So it was with a bit of elation that I read the announcement:
The Commission determines that 30-day cancellation policies for local voice services, Internet services, and broadcasting distribution services (e.g. cable and satellite television services) will be prohibited as of 23 January 2015.
As they say timing is everything, I’m a couple of years too late. And it’s long overdue, but their next battle will be with Netflix… that one might get messy.
Meanwhile, the FCC in the United States continues to dicker around with the idea of regulating internet providers, or continuing to let them extort consumers and content producers alike. Also curious are how the megalithic corporations we all know and love (cough) are lining up on either side, for entirely selfish reasons, some of which might incidentally preserve fairness in the process.
You’d think this would be a fairly simple assignment, stop Comcast or Verizon from stymieing upstart media from becoming competitive. Isn’t that what the land of opportunity is all about? Haven’t people learned, that for good or bad, the internet has become as pervasive as bottled water, and will only get worse (or better depending how you look at it)?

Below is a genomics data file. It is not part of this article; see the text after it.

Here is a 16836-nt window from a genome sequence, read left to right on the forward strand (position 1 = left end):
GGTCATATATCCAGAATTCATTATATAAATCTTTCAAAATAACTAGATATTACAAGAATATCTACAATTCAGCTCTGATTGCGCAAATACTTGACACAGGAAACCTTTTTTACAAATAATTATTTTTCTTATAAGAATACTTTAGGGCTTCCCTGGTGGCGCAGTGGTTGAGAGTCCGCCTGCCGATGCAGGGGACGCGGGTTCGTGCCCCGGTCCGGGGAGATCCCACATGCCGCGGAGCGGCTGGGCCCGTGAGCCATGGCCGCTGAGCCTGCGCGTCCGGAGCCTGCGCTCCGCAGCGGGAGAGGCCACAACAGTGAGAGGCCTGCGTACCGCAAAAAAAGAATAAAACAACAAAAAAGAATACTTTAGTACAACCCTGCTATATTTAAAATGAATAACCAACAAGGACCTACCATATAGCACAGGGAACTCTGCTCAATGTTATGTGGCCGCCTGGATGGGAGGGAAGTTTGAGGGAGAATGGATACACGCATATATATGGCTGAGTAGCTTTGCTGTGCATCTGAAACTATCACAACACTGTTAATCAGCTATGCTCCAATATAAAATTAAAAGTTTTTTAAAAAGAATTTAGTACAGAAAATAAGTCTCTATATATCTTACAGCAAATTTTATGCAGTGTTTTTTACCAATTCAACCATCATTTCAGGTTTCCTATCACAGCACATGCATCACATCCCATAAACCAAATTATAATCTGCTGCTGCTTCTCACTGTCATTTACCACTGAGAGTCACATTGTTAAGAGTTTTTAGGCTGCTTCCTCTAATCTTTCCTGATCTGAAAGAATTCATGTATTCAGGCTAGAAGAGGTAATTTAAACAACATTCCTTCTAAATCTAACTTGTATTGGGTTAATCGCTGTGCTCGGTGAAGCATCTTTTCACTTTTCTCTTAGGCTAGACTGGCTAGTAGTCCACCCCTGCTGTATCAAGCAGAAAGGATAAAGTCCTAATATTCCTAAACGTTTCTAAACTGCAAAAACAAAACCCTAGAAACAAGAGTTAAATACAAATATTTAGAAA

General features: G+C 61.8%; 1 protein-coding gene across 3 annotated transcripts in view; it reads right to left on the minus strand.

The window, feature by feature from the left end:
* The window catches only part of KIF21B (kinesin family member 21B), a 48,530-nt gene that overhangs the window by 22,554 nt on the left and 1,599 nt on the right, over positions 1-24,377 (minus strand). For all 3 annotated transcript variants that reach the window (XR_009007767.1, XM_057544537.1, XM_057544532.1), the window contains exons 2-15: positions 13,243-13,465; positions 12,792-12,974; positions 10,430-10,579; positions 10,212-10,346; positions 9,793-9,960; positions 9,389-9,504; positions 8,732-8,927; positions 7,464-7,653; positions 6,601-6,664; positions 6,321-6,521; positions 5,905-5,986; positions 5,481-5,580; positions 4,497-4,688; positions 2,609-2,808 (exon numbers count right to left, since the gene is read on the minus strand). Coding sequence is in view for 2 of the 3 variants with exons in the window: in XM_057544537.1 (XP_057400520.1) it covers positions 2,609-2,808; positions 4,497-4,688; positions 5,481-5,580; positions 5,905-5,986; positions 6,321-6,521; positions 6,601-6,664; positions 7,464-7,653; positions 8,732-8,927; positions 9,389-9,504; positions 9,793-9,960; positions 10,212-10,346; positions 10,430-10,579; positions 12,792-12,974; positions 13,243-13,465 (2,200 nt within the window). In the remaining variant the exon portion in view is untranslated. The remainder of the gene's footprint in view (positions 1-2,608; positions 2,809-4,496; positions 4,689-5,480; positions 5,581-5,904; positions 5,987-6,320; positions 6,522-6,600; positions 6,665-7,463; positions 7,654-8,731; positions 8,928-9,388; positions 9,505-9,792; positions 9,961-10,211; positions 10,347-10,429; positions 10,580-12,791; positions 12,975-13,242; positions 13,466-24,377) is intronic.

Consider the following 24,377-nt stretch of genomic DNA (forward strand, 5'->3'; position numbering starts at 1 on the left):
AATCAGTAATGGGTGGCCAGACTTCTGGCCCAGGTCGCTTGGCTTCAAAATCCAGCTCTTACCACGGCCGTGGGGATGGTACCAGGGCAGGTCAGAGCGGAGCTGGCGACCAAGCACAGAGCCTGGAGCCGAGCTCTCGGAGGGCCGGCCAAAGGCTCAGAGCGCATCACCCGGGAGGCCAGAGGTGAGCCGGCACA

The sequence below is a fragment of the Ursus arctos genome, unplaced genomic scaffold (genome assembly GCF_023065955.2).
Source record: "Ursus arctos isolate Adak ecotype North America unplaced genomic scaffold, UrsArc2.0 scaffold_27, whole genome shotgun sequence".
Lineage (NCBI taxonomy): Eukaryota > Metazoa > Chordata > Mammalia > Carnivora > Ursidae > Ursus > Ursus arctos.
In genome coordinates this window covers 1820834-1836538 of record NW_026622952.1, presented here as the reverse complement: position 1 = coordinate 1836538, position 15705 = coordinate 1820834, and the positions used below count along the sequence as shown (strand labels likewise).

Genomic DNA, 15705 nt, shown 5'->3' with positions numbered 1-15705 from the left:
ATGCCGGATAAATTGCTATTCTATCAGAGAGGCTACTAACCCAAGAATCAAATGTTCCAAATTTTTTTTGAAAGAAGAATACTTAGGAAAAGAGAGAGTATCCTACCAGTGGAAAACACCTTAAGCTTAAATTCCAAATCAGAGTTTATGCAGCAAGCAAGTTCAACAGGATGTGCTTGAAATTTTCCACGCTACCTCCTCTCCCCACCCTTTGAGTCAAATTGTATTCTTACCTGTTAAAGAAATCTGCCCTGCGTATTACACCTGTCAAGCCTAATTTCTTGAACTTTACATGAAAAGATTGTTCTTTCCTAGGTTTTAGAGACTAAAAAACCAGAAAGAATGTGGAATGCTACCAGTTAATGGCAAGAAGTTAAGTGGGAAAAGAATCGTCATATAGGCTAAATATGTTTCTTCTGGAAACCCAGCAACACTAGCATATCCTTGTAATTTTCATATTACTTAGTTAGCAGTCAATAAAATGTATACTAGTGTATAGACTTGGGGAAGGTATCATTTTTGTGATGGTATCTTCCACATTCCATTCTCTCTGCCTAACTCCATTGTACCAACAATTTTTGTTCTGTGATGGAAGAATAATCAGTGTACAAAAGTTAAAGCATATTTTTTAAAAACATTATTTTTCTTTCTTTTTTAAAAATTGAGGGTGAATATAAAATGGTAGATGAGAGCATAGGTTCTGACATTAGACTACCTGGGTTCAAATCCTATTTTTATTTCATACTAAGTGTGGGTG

Then, just as it looks like the FCC head honcho, a former telecoms lobbyist, is about to cave to public pressure, the Republicans take over Congress. With the head of the science committee being another paid telecoms lackey, Ted Cruz, the pressure might be swinging the other way come January.
As the largest hub of the internet, they need to get it right, for the sake of us all.